Stacey Abrams will not run for president in 2020, but the former Georgia gubernatorial candidate is open to being considered for the No. 2 spot on the Democratic ticket by "any nominee."
Abrams, who rose to national prominence in 2018 as the first black woman to be nominated on a major party's ticket for governor, fueled speculation for months about whether she too would join the crowded Democratic primary field in mounting a challenge to President Donald Trump in 2020.
Although she has ruled out a run for the White House this cycle, Abrams has remained close to the presidential race, privately meeting with several Democratic candidates and coming out on top in lists of potential running mates for presidential hopefuls.
"There are only two things stopping us in 2020: that people have a reason to vote, and that they have the right to vote," Abrams told the International Union of Painters and Allied Trades convention in Las Vegas. "I've decided to leave it to a whole bunch of other people to make sure they have a reason to vote."
"But I'm here today to announce Fair Fight 2020 to make sure everyone has the right to vote," she added, referring to her new voting rights initiative.
Abrams, who lost the race in Georgia by just 1.4 percent to former Secretary of State Brian Kemp, who oversaw the election, announced in April that she would not run Senate in 2020 despite efforts by Senate Minority Leader Chuck Schumer, D-N.Y., to recruit her to challenge incumbent Republican Sen. David Perdue, one of President Donald Trump's closest allies in Congress.
"I am grateful for all the encouragement I received to run for U.S. Senate, and I'm committed to doing everything I can to help elect a Democrat to that seat next year," Abrams said at the time.
Abrams elaborated on her thinking in an interview Tuesday with the New York Times, in which she revealed she is "certainly open to other opportunities."
"My decision not to run for the Senate was because I do not want to serve in the Senate," Abrams said. "I think that there are people who are running who are the right people for that job."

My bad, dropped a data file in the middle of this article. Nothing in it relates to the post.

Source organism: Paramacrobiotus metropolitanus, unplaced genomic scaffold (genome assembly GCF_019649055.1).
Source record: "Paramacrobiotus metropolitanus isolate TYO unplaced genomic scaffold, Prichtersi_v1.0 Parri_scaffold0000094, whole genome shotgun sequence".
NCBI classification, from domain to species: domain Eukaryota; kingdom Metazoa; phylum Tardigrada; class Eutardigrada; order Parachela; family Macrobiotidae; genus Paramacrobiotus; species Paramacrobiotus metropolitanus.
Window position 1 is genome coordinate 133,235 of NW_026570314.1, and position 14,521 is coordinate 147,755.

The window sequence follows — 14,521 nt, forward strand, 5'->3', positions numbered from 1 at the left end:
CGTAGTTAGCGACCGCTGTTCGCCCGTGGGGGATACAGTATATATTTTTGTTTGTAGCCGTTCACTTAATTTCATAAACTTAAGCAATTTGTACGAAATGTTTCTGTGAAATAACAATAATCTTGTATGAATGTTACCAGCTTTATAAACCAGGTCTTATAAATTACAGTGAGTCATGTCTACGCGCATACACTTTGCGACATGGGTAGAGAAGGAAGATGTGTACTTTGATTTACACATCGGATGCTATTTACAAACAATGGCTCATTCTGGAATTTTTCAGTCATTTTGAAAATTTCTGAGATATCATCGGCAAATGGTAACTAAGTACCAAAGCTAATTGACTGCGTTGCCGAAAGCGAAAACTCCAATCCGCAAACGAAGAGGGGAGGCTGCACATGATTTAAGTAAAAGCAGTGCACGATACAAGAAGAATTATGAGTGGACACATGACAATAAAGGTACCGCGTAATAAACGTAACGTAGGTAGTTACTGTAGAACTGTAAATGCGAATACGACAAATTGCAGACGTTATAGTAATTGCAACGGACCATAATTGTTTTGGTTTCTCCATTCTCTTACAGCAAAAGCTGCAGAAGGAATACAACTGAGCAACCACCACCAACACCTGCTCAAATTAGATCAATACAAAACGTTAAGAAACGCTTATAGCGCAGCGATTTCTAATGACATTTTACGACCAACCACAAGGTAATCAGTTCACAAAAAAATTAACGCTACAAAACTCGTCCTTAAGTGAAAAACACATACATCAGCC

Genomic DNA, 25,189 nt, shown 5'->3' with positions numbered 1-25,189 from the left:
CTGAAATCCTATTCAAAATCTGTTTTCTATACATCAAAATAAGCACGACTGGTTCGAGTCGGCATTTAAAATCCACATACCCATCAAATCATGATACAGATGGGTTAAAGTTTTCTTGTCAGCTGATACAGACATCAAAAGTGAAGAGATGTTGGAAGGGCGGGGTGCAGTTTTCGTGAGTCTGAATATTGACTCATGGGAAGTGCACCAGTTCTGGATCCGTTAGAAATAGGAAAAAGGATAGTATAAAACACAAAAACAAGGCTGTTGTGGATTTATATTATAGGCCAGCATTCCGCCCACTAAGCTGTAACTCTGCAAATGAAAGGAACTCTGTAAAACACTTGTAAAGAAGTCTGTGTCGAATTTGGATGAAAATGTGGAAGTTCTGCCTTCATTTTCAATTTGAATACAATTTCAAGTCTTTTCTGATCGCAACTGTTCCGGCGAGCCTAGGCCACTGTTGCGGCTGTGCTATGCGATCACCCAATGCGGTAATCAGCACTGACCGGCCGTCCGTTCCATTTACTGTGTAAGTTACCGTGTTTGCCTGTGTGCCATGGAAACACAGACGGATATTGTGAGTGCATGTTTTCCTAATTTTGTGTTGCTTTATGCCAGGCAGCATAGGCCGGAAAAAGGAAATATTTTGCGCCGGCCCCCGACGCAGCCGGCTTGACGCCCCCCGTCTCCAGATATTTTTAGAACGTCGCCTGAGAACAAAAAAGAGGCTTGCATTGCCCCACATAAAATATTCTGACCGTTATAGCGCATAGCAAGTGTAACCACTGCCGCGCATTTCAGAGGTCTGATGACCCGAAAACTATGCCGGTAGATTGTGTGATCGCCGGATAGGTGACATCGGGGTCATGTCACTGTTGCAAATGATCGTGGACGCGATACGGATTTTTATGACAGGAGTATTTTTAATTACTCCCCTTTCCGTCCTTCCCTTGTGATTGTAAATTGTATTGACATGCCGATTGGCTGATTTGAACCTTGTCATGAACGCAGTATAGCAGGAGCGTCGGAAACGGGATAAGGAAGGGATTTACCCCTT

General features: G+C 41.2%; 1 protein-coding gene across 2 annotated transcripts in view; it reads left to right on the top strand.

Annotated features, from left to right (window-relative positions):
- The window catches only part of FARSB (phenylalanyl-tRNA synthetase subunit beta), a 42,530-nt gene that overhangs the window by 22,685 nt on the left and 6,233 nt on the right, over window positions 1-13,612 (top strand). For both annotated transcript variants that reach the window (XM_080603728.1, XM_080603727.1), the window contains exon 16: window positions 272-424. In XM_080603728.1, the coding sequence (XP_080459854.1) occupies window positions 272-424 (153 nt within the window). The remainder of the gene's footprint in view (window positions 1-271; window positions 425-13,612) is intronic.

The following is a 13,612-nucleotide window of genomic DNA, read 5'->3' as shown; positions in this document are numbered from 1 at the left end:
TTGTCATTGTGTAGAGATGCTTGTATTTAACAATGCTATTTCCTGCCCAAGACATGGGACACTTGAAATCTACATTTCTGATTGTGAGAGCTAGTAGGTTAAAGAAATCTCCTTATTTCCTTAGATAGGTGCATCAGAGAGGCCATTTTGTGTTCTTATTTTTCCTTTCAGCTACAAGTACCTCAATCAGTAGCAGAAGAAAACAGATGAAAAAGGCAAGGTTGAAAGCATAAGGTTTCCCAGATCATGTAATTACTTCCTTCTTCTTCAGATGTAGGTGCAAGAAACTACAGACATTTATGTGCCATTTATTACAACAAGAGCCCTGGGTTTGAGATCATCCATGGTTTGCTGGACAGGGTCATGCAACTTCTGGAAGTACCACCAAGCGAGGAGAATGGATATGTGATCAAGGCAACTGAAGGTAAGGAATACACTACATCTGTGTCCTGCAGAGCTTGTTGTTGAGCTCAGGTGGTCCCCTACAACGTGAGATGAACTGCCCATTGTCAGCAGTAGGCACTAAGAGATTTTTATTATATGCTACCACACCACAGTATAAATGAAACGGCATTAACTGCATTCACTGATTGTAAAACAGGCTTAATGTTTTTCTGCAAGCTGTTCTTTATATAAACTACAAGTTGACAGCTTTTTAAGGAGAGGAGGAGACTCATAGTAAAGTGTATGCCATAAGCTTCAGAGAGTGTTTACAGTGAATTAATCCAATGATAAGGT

"I appreciate the importance of the role, but I am not so arrogant as to believe I'm the only one who can win that," she added.
Abrams told the newspaper she would be "honored to be considered by any nominee" as a potential running mate, but noted she does not "foresee making any decisions about the candidates in the primaries right now."
In fact, Abrams has already been floated as a potential vice presidential candidate.
Before Joe Biden officially threw his hat into the presidential ring in April, several news outlets reported the former vice president was considering naming Abrams as his No. 2 at the launch of his campaign. Abrams squelched rumors about a possible ticket at the time, noting she was still considering whether to mount her own presidential campaign.
Some 2020 Democrats have already highlighted the kind of qualities they are looking for in a potential running mate, stressing the importance of gender and racial diversity on the future White House ticket.
Former Texas Rep. Beto O'Rourke said in March that he would find it "very difficult not to select a woman" as his running mate if he clinches the presidential nomination. Sen. Cory Booker, D-N.J., vowed in June to turn down a vice presidential nomination if Democrats pick a man to take on Trump, noting his opposition to an all-white male ticket.
Biden said in July that it would be "great" to have a female vice president, pointing out that it "helps having a woman on the ticket." He argued earlier this month that he could "think of at least six or seven people, four of whom are women, who in fact . . . aren't in the race, who are totally qualified to be president."